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Obtaining protein secondary structure content from high-resolution structures requires definitions and thresholds for the various parameters involved, typically hydrogen bond energy or length/angle and backbone φ/ψ angles. Several definitions are currently used and can have a profound impact on secondary structure content. Fourier transform infrared (FTIR) spectroscopy has its own sensitivity to molecular geometry. It is, therefore, important to select a set of definitions that matches this sensitivity. Here, we used a new protein set consisting of 92 proteins designed for the calibration of spectroscopic methods. Spectra have been obtained from protein microarrays in a high throughput process. The potential for improving secondary structure predictions from FTIR spectra has been tested using 71 structures determined according to different definitions. The paper demonstrates that different secondary structure definitions result in large variations in secondary structure content that are not equivalent in view of the protein FTIR spectra. The prediction quality factor ζ can be improved by ca. 20-50% by selecting an adequate definition set. The results also indicate that the dictionary of secondary structure of proteins (DSSP) algorithm, which is currently widely used to evaluate protein secondary structure content, is a good choice when dealing with FTIR spectra.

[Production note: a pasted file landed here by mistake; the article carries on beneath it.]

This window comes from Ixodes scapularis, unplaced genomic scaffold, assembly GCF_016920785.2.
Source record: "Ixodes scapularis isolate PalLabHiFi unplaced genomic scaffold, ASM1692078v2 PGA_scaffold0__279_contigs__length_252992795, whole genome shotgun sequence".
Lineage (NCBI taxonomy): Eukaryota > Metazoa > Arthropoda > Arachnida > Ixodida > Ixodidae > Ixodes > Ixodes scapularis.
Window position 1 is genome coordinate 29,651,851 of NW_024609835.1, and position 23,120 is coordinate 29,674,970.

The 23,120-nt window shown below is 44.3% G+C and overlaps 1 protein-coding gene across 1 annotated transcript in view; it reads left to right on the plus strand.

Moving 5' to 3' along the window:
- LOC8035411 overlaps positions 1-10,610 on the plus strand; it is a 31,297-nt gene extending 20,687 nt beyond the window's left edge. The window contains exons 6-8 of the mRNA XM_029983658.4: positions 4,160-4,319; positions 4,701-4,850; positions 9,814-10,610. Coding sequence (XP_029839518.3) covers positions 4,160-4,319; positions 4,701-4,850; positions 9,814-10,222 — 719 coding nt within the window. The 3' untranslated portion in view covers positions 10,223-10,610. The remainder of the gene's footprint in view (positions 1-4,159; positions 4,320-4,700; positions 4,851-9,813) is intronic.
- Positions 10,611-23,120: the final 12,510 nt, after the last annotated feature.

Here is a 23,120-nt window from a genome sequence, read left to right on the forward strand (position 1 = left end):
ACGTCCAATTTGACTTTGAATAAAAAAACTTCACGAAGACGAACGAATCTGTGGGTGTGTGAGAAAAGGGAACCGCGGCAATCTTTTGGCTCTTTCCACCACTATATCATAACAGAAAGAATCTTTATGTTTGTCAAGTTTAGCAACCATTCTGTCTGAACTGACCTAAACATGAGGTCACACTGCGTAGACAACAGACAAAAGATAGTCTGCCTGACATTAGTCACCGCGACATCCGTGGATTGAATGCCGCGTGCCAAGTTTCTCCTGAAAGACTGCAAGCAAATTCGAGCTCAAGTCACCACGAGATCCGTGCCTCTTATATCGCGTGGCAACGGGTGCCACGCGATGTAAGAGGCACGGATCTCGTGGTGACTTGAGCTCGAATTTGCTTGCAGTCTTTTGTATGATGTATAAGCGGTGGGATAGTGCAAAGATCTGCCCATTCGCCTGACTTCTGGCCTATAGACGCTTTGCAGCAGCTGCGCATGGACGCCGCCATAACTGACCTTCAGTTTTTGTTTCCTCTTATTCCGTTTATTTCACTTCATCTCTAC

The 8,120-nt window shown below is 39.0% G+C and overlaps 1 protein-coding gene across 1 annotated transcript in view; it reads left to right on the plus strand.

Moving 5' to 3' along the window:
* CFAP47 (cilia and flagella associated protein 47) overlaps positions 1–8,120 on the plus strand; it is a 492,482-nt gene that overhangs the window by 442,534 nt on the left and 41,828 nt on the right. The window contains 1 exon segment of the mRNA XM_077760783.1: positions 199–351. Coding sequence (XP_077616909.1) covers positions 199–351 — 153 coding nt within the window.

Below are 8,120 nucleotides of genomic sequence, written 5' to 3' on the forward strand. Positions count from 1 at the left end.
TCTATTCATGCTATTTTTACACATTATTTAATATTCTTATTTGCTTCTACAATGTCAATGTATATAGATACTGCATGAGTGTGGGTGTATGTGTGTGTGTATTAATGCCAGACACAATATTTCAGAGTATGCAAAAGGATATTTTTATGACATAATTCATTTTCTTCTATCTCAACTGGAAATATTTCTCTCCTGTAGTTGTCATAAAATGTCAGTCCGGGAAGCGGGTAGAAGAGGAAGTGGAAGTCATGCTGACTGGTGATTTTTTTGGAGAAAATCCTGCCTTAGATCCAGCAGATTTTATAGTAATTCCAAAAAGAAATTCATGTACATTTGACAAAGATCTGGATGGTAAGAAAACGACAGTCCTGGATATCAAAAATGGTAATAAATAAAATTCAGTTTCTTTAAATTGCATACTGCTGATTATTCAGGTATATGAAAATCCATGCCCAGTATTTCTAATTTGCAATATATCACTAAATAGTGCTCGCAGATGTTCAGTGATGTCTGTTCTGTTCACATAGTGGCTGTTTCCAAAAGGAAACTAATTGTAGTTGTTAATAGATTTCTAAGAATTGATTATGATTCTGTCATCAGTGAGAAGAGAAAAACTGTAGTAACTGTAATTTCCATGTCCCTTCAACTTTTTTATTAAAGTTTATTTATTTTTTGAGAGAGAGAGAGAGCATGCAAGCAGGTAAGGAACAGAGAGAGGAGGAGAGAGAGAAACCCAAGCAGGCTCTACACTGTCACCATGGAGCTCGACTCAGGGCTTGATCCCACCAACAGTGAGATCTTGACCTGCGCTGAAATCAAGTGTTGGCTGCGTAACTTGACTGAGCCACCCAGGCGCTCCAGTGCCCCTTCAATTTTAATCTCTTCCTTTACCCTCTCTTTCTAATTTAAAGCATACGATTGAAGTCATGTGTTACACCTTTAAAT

Joëlle De Meutter, Erik Goormaghtigh. Searching for a Better Match between Protein Secondary Structure Definitions and Protein FTIR Spectra. Analytical chemistry. 2021 Jan 26;93(3):1561-1568

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PMID: 33332103

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